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Objectors fear new 5G phone masts at Brixham could harm rare bats
United Kingdom Created: 7 Feb 2020
People are objecting to two new mobile phone masts for the new 5G network at Brixham because of concerns the radio waves could harm wildlife.

They say the new higher towers will be ugly and have also raised concerns about the effect of the technology on human health.

Nearby Berry Head National Nature Reserve is home to an important colony of the rare greater horseshoe bat, which is protected under planning law.

Objectors are raising concerns that the higher frequency waves used by the new masts could interfere with the bats.

The creatures use echo-location from a high-pitched call to navigate through their surroundings.

The nature reserve also has a population of a rare bird, called the cirl bunting.

Campaigners say there is evidence that 5G radio waves can affect the natural behaviour of animals and insects.

Planning applications have been submitted for replacements masts at two sports grounds - Brixham Athletic Football Club in Wall Park Road, and Brixham Rugby Club at Astley Park off Rea Barn Road.

The Brixham football club plan would see a 17m pole replaced with a 20m tower.

The scheme for the rugby ground is for a 20m tower to replace a 15m pole.

The new 5th Generation mobile phone technology uses higher frequency signals which do not travel as far.

So more base stations are needed and the masts are higher to avoid being blocked by buildings and trees.

Both applications at Brixham are from Mobile Broadband Network Limited, a joint venture between the networks EE and Three.

One objector to the Wall Park Road mast said the site was too close to the Berry Head Nature Reserve and was concerned that the radio waves would affect the birds and bats.

Another said: “5G is a new technology and has the potential to cause immense harm to humans, trees, insects and wildlife.

“I feel it is imperative that the council put safety first and do not allow installations like this to go ahead until such time as it can be determined there are no detrimental effects.”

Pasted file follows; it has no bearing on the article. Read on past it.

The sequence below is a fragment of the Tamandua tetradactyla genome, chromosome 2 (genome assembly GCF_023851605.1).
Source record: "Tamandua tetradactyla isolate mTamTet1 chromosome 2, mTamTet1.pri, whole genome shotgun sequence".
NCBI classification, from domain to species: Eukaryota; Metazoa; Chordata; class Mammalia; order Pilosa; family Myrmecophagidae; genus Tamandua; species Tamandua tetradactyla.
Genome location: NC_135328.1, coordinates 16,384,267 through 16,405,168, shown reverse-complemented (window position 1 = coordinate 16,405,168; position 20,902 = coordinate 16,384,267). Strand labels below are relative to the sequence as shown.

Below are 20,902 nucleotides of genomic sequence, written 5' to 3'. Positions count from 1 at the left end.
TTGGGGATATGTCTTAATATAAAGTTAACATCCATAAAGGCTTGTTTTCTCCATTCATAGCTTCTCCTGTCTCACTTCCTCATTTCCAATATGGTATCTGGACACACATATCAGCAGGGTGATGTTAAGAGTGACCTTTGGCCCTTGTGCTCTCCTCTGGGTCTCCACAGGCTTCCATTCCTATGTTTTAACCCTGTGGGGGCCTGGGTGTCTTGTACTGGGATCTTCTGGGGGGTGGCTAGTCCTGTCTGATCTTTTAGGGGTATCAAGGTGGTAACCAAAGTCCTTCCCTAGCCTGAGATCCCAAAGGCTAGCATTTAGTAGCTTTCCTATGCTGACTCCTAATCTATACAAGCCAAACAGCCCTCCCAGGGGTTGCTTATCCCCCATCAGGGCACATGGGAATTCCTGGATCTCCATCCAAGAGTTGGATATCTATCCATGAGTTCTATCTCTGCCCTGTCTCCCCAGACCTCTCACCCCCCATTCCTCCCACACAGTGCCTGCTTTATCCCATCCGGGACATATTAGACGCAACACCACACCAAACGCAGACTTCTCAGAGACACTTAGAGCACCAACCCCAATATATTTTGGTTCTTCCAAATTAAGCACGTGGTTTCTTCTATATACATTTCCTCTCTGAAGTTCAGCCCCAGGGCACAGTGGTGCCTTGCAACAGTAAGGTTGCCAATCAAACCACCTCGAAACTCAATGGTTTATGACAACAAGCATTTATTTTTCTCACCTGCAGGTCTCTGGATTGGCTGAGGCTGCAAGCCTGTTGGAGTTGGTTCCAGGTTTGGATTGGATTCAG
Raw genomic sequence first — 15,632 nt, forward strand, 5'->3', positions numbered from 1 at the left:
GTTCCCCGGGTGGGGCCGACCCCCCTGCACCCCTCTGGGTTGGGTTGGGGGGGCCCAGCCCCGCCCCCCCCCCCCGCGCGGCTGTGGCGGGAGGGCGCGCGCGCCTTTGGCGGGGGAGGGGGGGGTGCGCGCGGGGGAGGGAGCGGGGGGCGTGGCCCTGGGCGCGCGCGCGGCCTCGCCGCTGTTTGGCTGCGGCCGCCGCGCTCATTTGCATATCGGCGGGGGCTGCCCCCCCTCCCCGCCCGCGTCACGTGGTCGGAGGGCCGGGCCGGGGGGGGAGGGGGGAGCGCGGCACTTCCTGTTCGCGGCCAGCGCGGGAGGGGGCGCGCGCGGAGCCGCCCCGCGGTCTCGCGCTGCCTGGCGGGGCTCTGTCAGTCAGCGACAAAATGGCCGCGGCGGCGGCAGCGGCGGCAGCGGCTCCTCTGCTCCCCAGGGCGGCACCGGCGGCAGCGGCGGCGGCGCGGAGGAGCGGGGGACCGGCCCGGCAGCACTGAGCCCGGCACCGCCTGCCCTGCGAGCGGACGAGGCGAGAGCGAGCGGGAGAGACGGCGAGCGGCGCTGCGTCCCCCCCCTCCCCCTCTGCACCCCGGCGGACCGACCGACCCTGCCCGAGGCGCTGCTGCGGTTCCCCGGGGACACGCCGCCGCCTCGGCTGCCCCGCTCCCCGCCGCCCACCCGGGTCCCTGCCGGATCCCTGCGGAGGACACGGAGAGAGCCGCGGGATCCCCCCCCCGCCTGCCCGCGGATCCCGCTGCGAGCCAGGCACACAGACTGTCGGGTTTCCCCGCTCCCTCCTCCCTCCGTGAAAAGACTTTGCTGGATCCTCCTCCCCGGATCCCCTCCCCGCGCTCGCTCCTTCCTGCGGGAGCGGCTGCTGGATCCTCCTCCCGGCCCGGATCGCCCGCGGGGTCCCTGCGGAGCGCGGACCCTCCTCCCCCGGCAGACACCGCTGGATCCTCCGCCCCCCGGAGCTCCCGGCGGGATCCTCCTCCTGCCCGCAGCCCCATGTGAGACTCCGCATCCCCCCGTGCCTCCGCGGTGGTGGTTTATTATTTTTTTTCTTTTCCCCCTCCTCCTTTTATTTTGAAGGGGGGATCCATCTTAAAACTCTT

One objector wrote: “I feel this action, were it to go ahead, would represent a most unforgiving blot on a very beautiful area of Torbay.

“It is not only the health concerns for us all but also for our precious bats and other wildlife, which are simply irreplaceable.”

The agent for the applications says the new masts would provide coverage for the existing 4G and new 5G networks.

Beacon Comms points out that Government planning guidance supports “high quality communications infrastructure” as essential for economic growth, and recommends using existing sites to minimise the number of base stations.

The agent says in a planning statement: “The proposed increase in height is the minimum capable of providing the technological improvements sought.

“It is imperative that support is given to the introduction of 5G technology as this will allow networks to be able to handle more data and connect more devices simultaneously at much faster speeds than is possible using the existing technology.

“This will enable places to remain competitive in and will support the Government’s ambition for the UK to become a world leader in 5G technology.”

Campaigners in Torbay have asked Torbay Council to pause the roll-out of the technology because of health concerns and a petition is due to be presented to the authority at a meeting on Thursday, February 6.

They say 5G technology has not been fully tested and studies on animals have shown a link to health effects including an increased risk of cancer.

They point to research which shows an effect on the navigation of birds and insects.

Public Health England says years of studies of radio waves show the risk of damage to health is unlikely at exposure to levels below internationally agreed limits.

The council says it will listen to local people’s views but it has to work within the national planning framework and public health guidelines.

Local councils cannot refuse a phone mast on health grounds if it is certified to operate within the international safety guidelines used in the UK.

The proposed masts at Brixham would both operate under the limits for radio waves.

In January, Torbay Council’s planning committee refused an application to upgrade a phone mast site for the 5G network at the entrance to the Beverley Holidays park in Goodrington Road, Paignton.

The application on behalf of EE and Three was to replace a 13.5m pole with one 20m high and six replacement cabinets.

Councillors voted against the application because of the visual impact and perception of health effects of the technology which the park owners warned could damage the business.

Base stations are linked to the mobile phone network and use radio waves to carry the signals to and from handsets. Cells overlap to provide a seamless service.

The 5G service was launched in major UK cities in May 2019 and is due to cover Devon this year, promising faster download speeds and the next generation of internet connectivity.